pear next day, yet when afterward in the Scuola di San Rocco they could see next to nothing, he was presently on the scene and leading them into another room and to the magnificent majesty of the white Christ before Pilate. And once, as they came from the Redentore, crossing the Giudecca water they met his gondola, and he turned and went with them to San Giorgio, where, as Miss Maria could not climb the plane, he mounted with Francesca, and together they thrilled to the boom of the big bell striking the hour and shivering through them, and together they looked over blue sea and far hill, and dome and spire and column and lagoon under the azure embracing sky, while the wind blew about them. "Quivering through aërial gold,'" he quoted. "It is a sort of heavenly suspension between past and future. Only an evanescent apparition here now, and one day, one night, we ourselves might almost see the dead, as they did in Shelley's fancy,
"Lead a rapid masque of death
O'er the waters of our path."
"How Shelley felt the ethereal and Browning the material of Venice!" she exclaimed.
"And Byron the human and grandiose. I fancy Milton thought of Venice when he saw that fabric 'rise like an exhalation.'"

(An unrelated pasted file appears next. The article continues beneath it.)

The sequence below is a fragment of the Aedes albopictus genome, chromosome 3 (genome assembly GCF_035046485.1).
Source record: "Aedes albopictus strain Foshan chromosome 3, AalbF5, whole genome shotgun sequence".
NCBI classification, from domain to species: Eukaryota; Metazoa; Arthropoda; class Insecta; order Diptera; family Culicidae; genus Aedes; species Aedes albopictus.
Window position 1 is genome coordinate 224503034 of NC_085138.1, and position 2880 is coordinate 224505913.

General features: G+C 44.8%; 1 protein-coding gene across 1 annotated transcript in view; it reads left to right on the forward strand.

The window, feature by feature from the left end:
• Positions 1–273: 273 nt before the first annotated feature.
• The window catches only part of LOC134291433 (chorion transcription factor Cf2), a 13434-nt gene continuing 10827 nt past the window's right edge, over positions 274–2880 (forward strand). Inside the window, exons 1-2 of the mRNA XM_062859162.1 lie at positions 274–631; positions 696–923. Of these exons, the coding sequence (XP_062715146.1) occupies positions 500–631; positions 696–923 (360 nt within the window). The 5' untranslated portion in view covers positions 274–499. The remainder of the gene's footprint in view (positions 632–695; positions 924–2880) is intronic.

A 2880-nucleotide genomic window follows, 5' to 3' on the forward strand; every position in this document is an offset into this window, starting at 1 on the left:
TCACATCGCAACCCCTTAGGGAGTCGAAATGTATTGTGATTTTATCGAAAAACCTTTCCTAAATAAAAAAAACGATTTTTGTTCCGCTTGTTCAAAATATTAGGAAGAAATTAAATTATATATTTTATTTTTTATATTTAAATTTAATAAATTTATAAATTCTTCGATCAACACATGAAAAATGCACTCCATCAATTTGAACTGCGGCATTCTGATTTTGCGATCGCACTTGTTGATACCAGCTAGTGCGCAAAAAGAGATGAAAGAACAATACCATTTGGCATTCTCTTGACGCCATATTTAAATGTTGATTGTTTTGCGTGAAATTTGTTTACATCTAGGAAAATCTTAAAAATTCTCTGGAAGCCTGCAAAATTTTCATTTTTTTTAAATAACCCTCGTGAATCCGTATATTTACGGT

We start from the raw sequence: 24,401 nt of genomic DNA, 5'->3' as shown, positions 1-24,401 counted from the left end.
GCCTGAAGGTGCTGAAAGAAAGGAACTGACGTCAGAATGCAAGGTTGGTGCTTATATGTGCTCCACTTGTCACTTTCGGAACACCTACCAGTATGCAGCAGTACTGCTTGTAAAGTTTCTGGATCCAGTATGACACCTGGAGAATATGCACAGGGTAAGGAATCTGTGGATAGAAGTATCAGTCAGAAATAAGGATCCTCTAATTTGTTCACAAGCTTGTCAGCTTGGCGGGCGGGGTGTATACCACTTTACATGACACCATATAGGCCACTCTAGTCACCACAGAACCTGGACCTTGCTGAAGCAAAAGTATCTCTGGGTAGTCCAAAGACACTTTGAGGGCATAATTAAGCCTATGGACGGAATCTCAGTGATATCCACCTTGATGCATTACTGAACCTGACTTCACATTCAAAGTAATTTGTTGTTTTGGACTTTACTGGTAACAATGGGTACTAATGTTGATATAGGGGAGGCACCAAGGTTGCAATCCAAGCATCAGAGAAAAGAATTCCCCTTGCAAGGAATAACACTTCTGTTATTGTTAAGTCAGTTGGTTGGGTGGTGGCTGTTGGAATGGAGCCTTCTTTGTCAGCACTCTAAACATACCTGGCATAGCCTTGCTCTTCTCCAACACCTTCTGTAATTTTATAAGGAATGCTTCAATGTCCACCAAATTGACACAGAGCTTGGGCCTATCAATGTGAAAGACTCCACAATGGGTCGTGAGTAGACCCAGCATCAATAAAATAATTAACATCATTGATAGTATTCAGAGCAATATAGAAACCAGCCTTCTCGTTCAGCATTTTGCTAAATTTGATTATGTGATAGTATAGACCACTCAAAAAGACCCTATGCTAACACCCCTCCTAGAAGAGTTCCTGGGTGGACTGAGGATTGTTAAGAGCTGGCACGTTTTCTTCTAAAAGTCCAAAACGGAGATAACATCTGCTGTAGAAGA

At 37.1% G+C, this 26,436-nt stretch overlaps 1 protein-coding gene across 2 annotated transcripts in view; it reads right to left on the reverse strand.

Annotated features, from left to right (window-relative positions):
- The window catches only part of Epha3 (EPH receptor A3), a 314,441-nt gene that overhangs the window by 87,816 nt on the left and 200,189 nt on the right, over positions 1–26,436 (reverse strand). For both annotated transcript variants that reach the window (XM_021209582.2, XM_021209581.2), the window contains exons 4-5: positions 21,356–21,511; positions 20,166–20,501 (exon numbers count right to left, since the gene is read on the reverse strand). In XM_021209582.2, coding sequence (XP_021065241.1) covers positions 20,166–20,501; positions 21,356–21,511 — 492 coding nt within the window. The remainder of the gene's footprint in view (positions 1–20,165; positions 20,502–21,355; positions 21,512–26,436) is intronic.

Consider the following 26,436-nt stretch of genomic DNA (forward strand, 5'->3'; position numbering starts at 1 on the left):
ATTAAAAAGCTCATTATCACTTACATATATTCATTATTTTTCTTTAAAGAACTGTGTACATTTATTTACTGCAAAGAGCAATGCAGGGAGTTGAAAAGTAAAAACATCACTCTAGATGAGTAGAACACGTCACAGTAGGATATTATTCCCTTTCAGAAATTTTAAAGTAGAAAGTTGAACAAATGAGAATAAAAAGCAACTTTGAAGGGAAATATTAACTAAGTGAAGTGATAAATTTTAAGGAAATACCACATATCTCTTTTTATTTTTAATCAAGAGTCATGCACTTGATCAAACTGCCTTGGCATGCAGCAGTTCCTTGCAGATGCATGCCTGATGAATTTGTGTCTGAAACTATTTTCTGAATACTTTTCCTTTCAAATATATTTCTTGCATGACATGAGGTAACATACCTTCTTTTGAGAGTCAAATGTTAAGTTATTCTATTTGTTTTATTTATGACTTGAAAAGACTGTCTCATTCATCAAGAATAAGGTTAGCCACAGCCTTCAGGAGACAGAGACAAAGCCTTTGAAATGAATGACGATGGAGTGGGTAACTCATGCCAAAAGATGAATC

"Do you know," she said, hesitatingly, "you surprise me a little with your poetry. I had thought of you only in relation to science."
"Science is poetry," he answered her. Thus with every day, in her thought, Gordon became associated with all this ghost of ineffable beauty, and in face of the mystical work of the surrounding atmosphere she felt her standards changing, undeserved shame signifying nothing, emotion dearer than intellect, and something of the divine of the poetry of passion.
After a time, however, Mr. Gordon was off on a fishing-trip in the Bay of Istria; and Miss Maria thought it too hot for further sight-seeing. Francesca went with Filomène, who loved the horrible, into dungeons underneath the level of the green and slipping tide, where it had been so simple to pass the dead out of sight, and into chambers where the blackness of old